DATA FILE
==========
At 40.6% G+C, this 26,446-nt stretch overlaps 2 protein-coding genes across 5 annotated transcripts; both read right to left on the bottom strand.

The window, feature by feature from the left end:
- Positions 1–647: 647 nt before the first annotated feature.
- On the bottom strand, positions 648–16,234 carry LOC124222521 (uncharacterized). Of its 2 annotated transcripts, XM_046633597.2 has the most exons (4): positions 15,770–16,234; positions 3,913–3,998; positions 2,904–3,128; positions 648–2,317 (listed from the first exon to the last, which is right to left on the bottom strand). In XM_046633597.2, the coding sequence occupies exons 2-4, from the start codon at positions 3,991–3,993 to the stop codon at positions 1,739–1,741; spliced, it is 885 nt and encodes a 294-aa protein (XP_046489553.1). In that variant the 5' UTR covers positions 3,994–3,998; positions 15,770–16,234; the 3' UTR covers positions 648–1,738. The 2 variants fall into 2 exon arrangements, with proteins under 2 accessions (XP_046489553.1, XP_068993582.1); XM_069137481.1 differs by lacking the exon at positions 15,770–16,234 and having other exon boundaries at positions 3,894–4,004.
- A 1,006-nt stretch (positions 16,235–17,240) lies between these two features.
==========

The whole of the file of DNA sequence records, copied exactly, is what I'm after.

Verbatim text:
At 40.6% G+C, this 26,446-nt stretch overlaps 2 protein-coding genes across 5 annotated transcripts; both read right to left on the bottom strand.

The window, feature by feature from the left end:
- Positions 1–647: 647 nt before the first annotated feature.
- On the bottom strand, positions 648–16,234 carry LOC124222521 (uncharacterized). Of its 2 annotated transcripts, XM_046633597.2 has the most exons (4): positions 15,770–16,234; positions 3,913–3,998; positions 2,904–3,128; positions 648–2,317 (listed from the first exon to the last, which is right to left on the bottom strand). In XM_046633597.2, the coding sequence occupies exons 2-4, from the start codon at positions 3,991–3,993 to the stop codon at positions 1,739–1,741; spliced, it is 885 nt and encodes a 294-aa protein (XP_046489553.1). In that variant the 5' UTR covers positions 3,994–3,998; positions 15,770–16,234; the 3' UTR covers positions 648–1,738. The 2 variants fall into 2 exon arrangements, with proteins under 2 accessions (XP_046489553.1, XP_068993582.1); XM_069137481.1 differs by lacking the exon at positions 15,770–16,234 and having other exon boundaries at positions 3,894–4,004.
- A 1,006-nt stretch (positions 16,235–17,240) lies between these two features.